When is a Campbell not a Campbell?
Author: Melissa Chamberlain
From Issue 35 Oct 2000
Answer: When it's been crossed with a Winter White
I have been asked by several worried members of a hamster club to comment on the dwarfs at a show I attended recently. As the judge was a trainee I was book stewarding which meant that I could see all the hamsters. I had been pre-warned that there were some odd-looking hamsters coming up. When we came to the Winter White class I was even more surprised to find a Campbell's colour on a Winter White body and vice versa. This is a scenario that until now myself and other judges hadn't come across. What do we do with them? My first thought was to disqualify them but under the rules they weren't ill, didn't carry any contagion and weren't missing any bits. They just didn't conform to either standard so after discussion with another eminent judge is was decided to reclassify them as non-standard.
This raises several serious questions. Firstly, these hamsters are being bred (I gather) for commercial sale to pet shops. I know that pet shops are rather naive about dwarf hamsters and tend to lump all russians, be they Campbell or Winter White, under one category. With the introduction of larger pet stores and the demise of some of the smaller back street ones this may change, but for a member of a hamster club to be doing this, a mistake once, yes maybe but to do it time and again and then show them is inexcusable. Secondly, think of the damage that could be caused to the hamsters themselves.
With these points raised I started going back through articles and books looking up hybrids. Unfortunately, several books do mention this idea as a way of expanding the breeds. It has certainly been done in dogs and rabbits as a way of producing a new breed of animal but it has only been done with a group of like-minded people all working together for the good of the breed.
The Campbell and Winter White are similar species but are slightly different genetically. On the whole, they are from different areas of Russia. In the wild they would eat slightly different foods and if they did meet would ignore each other.
Captive bred hamsters don't have that luxury. We choose the mates for them. Some of us don't care if they carry or suffer from diabetes, kidney failure, glaucoma, cancer, missing limbs or ears. I could carry on but here we have a breeder who totally disregards the rules of breeding hamsters and crosses species.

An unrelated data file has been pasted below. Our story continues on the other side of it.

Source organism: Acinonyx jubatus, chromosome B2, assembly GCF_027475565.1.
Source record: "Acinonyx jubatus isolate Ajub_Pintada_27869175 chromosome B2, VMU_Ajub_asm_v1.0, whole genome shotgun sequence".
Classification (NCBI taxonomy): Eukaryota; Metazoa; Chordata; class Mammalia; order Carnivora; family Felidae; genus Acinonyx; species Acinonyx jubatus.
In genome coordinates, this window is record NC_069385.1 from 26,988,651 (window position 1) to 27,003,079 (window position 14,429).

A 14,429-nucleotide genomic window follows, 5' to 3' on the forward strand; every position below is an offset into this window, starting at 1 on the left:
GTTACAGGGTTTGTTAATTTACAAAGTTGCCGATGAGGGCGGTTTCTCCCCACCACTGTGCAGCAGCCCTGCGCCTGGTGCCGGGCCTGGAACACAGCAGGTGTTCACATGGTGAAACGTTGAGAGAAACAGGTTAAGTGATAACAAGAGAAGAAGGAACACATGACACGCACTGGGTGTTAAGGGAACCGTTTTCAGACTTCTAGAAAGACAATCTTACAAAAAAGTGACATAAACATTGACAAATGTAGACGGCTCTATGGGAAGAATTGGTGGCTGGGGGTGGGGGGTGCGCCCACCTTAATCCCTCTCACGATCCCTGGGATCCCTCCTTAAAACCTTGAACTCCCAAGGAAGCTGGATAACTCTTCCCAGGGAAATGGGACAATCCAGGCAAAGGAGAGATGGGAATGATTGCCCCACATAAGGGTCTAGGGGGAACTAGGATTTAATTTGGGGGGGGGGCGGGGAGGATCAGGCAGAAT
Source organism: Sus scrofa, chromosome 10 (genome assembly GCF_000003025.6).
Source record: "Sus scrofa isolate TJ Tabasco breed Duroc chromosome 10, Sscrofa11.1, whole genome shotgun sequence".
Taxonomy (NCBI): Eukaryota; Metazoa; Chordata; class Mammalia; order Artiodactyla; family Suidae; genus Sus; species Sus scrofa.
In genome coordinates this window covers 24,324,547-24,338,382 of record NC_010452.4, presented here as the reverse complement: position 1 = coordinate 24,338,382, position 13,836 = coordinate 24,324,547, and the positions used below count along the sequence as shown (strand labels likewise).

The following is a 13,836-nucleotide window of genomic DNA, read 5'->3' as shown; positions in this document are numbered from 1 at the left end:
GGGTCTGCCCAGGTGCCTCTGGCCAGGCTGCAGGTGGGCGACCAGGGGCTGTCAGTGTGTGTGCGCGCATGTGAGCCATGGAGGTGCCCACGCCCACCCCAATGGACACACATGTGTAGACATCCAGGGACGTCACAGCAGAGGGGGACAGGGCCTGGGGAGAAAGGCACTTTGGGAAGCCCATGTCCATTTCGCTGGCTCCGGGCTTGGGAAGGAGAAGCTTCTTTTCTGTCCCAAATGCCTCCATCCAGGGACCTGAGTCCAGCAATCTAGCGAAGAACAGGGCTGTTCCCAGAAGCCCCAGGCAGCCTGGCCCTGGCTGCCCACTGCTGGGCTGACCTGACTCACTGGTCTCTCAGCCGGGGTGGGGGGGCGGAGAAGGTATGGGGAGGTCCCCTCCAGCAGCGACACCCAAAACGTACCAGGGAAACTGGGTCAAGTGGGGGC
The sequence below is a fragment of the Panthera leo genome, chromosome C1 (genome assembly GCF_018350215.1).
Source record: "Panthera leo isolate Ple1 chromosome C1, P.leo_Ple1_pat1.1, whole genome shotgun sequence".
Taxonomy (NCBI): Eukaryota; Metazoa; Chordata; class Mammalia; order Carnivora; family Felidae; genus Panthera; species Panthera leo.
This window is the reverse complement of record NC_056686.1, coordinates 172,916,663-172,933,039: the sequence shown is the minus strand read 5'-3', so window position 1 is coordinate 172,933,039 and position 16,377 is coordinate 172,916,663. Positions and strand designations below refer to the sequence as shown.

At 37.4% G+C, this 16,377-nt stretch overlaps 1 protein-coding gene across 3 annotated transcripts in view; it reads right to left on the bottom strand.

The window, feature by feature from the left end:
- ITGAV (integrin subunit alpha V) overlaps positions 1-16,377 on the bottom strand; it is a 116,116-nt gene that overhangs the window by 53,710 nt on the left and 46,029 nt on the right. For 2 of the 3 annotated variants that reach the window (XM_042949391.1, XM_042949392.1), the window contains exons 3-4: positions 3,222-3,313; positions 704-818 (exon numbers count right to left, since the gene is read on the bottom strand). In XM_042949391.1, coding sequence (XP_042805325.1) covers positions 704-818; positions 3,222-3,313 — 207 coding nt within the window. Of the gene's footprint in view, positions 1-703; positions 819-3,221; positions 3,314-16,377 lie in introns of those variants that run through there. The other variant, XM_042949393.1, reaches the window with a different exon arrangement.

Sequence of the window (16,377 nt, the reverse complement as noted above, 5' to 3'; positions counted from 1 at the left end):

So, to go back to basics, the word "hybrid" describes a cross-breed, a mixture which means that they will carry the characteristics of both parents. This is similar to a cross-breed dog rather than a mongrel. A cross-breed requires two different parents. A mongrel requires the two cross-breeds mated again resulting in four or more different breeds. But (and this is a big but), it cannot be bred out. If you have a cross-breed or a mongrel you will not, by selective breeding, come back to a pure bred animal.
Mating Winter White to Campbell can, and probably will, produce no end of problems. Firstly, any resulting offspring may be infertile which is good to the extent that if they are, the problem stops there, but this has to be proven and there will always be the odd on that isn't infertile.
Problems may arise in the production of litters, especially if it is the Winter White that is producing because of the slightly wider head of the Campbell. The Winter White birth canal is not geared up for the big-headed babies. Result - lost litter and lost mother.
Secondly, both species are flushing up health problems. The biggest is diabetes in Campbells and glaucoma in Winter Whites. Crossing the two species will inevitably cross these two diseases.
So, now ask yourself the next question: what if these hamsters did carry on breeding and were then crossed with mottled, argente etc. How would we know? How would we ever be able to trust dwarf breeders again that what you were getting was a true bred Campbell and not a hybrid?
I implore all dwarf breeders to stand together with regard to this. Please keep careful records of your stock and keep your lines pure. For the NHC, BHA and all clubs it is time to take action to educate pet shops and to request that breeders, old and new, become better educated when breeding these hamsters.